Security industry watchers say organizations need to take a layered approach to VOIP security.
Voice-over-IP deployments are expected by some to be targeted by attackers more as the number of organizations utilizing the technology increases, with phone phishing in particular becoming a greater threat. An example of a phone phishing scam would be an attacker sending a spoofed e-mail instructing the customer to call a phone number to reactivate his or her bank account.
When the customer calls, the customer is instructed to enter the account and or PIN number using the phone keypad-ultimately allowing the information to be harvested by the attacker.
“Voice is an inherently trusted communication and consumers are not conditioned to distrust the phone in the same manner that they do unsolicited e-mail,” said Victoria Fodale, an analyst at research firm In-Stat.
Effectively combating VOIP threats requires applying the same best practices governing Internet security, she added.
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“For example, IP phones run operating systems and supporting software that make them susceptible to the same types of viruses, worms and malware that plague other computing devices,” Fodale said. “As such, businesses will need to regularly assess vulnerabilities and deploy required patches and updates on this equipment.”
She listed BorderWare Technologies and Sipera Systems as key providers of VOIP security tools on the infrastructure side, and Zfones encryption technology-which has been submitted to the IETF (Internet Engineering Task Force) as a proposed public standard-as important on the client side.
“Currently, most IP phones do not support encryption,” she said. “But if encryption becomes standardized, SIP [Session Initiation Protocol] devices from different vendors will potentially be able to interoperate when encrypted voice calls are required.”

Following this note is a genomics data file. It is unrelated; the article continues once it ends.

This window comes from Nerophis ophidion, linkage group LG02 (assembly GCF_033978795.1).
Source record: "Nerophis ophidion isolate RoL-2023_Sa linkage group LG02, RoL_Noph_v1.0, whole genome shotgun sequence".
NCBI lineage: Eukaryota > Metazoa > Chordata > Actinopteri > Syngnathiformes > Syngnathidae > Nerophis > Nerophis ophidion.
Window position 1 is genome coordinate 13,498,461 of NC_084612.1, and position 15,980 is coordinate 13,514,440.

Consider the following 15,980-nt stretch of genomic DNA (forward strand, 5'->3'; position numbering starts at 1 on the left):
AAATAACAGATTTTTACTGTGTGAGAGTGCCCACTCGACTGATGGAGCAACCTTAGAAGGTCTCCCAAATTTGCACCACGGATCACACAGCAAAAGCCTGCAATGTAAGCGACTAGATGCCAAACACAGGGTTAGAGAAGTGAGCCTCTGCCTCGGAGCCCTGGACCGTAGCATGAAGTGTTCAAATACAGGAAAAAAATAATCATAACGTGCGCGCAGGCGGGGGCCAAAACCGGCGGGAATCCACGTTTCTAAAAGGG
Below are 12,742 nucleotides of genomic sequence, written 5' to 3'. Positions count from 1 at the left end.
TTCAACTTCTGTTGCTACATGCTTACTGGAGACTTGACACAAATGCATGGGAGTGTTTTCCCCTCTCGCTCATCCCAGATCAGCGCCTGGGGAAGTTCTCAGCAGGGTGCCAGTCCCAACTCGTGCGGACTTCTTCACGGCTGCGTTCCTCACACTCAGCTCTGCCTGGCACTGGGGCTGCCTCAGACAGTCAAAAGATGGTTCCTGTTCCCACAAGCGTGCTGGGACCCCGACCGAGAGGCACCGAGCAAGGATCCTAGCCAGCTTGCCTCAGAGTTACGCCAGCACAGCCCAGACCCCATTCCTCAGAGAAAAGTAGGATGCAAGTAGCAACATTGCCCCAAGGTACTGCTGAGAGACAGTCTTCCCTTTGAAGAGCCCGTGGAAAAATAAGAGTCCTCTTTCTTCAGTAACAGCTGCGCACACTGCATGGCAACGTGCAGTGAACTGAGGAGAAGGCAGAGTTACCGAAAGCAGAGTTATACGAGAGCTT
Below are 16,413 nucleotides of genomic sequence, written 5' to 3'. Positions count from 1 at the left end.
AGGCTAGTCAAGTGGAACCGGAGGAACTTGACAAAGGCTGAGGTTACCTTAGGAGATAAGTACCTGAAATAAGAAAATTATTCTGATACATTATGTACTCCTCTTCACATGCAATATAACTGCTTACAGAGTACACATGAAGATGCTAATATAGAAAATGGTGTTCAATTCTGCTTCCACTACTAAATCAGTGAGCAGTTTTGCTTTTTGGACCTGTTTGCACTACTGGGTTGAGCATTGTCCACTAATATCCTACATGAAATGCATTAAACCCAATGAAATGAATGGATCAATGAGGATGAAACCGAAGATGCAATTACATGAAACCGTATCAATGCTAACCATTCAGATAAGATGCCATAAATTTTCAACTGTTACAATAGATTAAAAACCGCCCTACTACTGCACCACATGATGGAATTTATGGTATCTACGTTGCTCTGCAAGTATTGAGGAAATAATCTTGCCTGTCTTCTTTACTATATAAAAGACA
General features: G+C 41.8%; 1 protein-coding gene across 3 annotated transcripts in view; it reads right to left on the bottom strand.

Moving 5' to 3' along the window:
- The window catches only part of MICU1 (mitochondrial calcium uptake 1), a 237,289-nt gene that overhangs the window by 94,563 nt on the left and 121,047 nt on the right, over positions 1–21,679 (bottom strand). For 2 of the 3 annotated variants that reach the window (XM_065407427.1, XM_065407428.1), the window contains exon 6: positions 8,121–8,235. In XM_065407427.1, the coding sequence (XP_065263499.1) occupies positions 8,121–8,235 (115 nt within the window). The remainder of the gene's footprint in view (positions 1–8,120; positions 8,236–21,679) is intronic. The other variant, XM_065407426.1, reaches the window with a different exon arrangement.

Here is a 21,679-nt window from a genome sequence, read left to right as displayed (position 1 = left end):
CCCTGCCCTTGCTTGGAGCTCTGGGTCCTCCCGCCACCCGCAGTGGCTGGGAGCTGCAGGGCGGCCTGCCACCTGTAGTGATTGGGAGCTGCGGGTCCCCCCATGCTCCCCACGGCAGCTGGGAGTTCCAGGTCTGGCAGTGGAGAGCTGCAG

Encryption is an issue because it is possible for someone to intercept the signaling and associated media streams of a conversation with VOIP.
“If you are using a voice-over-IP application to make a call over the Internet, then its possible for anybody who wants to to eavesdrop on that conversation … because most of the voice-over-IP traffic is still not encrypted,” said Paul Wood, an analyst with MessageLabs, headquartered in Gloucester, England.
However, he added, VOIP security threats remain largely theoretical, as hackers and cyber-thieves tend to focus their efforts on e-mail.
“One of the factors that we need to consider is that … e-mail is certainly the single biggest target for [such attackers] because it enables them to exploit this massive ecosystem,” Wood said, adding that the mix of hardware- and software-based VOIP deployments makes it harder for hackers to target systems.
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It takes a mix of security tools, from session border controllers to dedicated firewalls for VOIP traffic to network and host intrusion detection/prevention systems, to secure VOIP, Fodale said. She added that the key challenge for businesses will be to integrate VOIP security into a unified security framework.
“VOIP requires a system of protection that works across all clients and applications, servers and systems, to the network edge,” she said. “In addition, the security components of this system should integrate with the existing security infrastructure.”
To Steven Ostrowski, director of corporate communications for CompTIA (the Computing Technology Industry Association), based in Oakbrook Terrace, Ill., organizations need to spread awareness to the entire employee base if they hope to have truly secure VOIP environments. Decision makers and executive-level staff must become better informed about the real costs of security breaches and the real return on investment for both security training and certification, he said.
“The best security technology in the world wont work without appropriate human intervention, the skills of implementers and the vision of managers to properly deploy and apply it,” Ostrowski said.
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